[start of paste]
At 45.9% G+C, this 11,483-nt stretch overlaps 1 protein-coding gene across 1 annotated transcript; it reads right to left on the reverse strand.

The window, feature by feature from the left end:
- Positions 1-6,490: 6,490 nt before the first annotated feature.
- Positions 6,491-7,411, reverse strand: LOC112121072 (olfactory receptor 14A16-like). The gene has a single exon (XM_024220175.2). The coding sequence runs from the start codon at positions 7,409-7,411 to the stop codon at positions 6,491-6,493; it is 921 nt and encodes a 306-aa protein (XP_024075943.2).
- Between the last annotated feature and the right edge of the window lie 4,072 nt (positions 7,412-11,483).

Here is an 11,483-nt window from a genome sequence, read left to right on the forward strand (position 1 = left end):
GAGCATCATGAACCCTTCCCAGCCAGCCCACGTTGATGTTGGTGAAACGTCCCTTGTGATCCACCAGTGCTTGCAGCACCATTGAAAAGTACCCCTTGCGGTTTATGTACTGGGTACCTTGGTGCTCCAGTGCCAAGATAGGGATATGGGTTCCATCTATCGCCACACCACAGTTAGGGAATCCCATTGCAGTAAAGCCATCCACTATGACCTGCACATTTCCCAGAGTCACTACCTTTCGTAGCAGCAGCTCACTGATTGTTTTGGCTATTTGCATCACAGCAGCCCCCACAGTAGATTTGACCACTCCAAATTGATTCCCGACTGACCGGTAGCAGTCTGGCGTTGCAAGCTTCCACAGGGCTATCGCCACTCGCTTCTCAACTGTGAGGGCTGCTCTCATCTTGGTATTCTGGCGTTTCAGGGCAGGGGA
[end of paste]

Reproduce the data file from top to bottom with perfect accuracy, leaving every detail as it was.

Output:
At 45.9% G+C, this 11,483-nt stretch overlaps 1 protein-coding gene across 1 annotated transcript; it reads right to left on the reverse strand.

The window, feature by feature from the left end:
- Positions 1-6,490: 6,490 nt before the first annotated feature.
- Positions 6,491-7,411, reverse strand: LOC112121072 (olfactory receptor 14A16-like). The gene has a single exon (XM_024220175.2). The coding sequence runs from the start codon at positions 7,409-7,411 to the stop codon at positions 6,491-6,493; it is 921 nt and encodes a 306-aa protein (XP_024075943.2).
- Between the last annotated feature and the right edge of the window lie 4,072 nt (positions 7,412-11,483).

Here is an 11,483-nt window from a genome sequence, read left to right on the forward strand (position 1 = left end):
GAGCATCATGAACCCTTCCCAGCCAGCCCACGTTGATGTTGGTGAAACGTCCCTTGTGATCCACCAGTGCTTGCAGCACCATTGAAAAGTACCCCTTGCGGTTTATGTACTGGGTACCTTGGTGCTCCAGTGCCAAGATAGGGATATGGGTTCCATCTATCGCCACACCACAGTTAGGGAATCCCATTGCAGTAAAGCCATCCACTATGACCTGCACATTTCCCAGAGTCACTACCTTTCGTAGCAGCAGCTCACTGATTGTTTTGGCTATTTGCATCACAGCAGCCCCCACAGTAGATTTGACCACTCCAAATTGATTCCCGACTGACCGGTAGCAGTCTGGCGTTGCAAGCTTCCACAGGGCTATCGCCACTCGCTTCTCAACTGTGAGGGCTGCTCTCATCTTGGTATTCTGGCGTTTCAGGGCAGGGGA